Oxygen saturation, or SpO2, represents the percentage of oxygen being carried by red blood cells from the lungs to the rest of the body, and indicates how well this oxygenated blood is being delivered throughout the body.
To compensate for natural variations in the skin and improve accuracy, the Blood Oxygen sensor employs four clusters of green, red, and infrared LEDs, along with the four photodiodes on the back crystal of Apple Watch, to measure light reflected back from blood. Apple Watch then uses an advanced custom algorithm built into the Blood Oxygen app, which is designed to measure blood oxygen between 70 percent and 100 percent.
On-demand measurements can be taken while the user is still, and periodic background measurements occur when they are inactive, including during sleep. All data will be visible in the Health app, and the user will be able to track trends over time to see how their blood oxygen level changes.
The company had already built healthcare applications into earlier iterations of the Apple Watch. For example, Apple Watch checks for unusually high or low heart rates in the background, which could be signs of a serious underlying condition. This could help you and your patients identify situations which may warrant further evaluation.
If a patient’s heart rate is above 120 bpm or below 40 bpm while they appear to have been inactive for 10 minutes, the user will receive a notification. Patients can adjust the threshold bpm or turn these notifications on or off. All heart rate notifications – along with date, time and heart rate – can be viewed in the Health app on iPhone.
The irregular rhythm notification occasionally checks for signs of irregular rhythms that may be suggestive of atrial fibrillation (AFib). This feature won’t detect all instances of AFib but may catch something that can provide your patients with an early indication that further evaluation may be warranted.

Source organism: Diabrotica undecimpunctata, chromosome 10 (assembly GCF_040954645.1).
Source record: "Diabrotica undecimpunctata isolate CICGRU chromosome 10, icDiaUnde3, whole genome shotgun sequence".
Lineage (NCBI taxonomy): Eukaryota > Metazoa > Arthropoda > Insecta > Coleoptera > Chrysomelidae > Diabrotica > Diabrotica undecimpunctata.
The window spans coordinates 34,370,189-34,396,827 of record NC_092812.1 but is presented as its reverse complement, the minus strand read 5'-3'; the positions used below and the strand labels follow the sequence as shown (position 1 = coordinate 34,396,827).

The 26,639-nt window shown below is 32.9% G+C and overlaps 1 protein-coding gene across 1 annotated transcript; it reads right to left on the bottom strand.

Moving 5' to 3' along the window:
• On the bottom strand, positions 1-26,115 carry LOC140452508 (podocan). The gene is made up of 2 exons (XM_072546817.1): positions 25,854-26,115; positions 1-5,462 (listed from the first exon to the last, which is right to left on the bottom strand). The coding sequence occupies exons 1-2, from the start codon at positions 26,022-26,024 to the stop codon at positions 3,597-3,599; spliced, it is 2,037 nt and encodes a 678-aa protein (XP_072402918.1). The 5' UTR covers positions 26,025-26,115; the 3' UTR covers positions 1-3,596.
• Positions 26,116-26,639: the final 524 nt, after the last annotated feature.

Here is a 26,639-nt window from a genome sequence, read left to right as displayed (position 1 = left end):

Irregular rhythm notifications use the optical heart sensor to detect the pulse wave at the wrist and look for variability in beat-to-beat intervals when the user is at rest. If the algorithm repeatedly detects an irregular rhythm suggestive of AFib, your patient will receive a notification and the date, time and beat-to-beat heart rate will be recorded in the Health app.
With the ECG app on Apple Watch Series 4 or later, patients who experience symptoms such as rapid or skipped heartbeat, or receive the irregular rhythm notification, can capture an ECG and record their symptoms. This real-world data can enable you to make more informed and timely decisions regarding further evaluation and care.
The ECG app uses the electrical heart sensor built into the Digital Crown and the back crystal of Apple Watch Series 4 or later to record a single lead ECG similar to a Lead I ECG. The ECG app then provides a result of sinus rhythm, atrial fibrillation or inconclusive, and prompts the user to enter any symptoms such as rapid or pounding heartbeat, dizziness or fatigue. The waveform, results, date, time and any symptoms are recorded and can be exported from the Health app as a PDF to share with a clinician. If the patient notes symptoms that indicate a serious condition, they are prompted to immediately call emergency services.
For more information about the healthcare technology that’s build into the Apple Watch, see https://www.apple.com/ca/healthcare/apple-watch/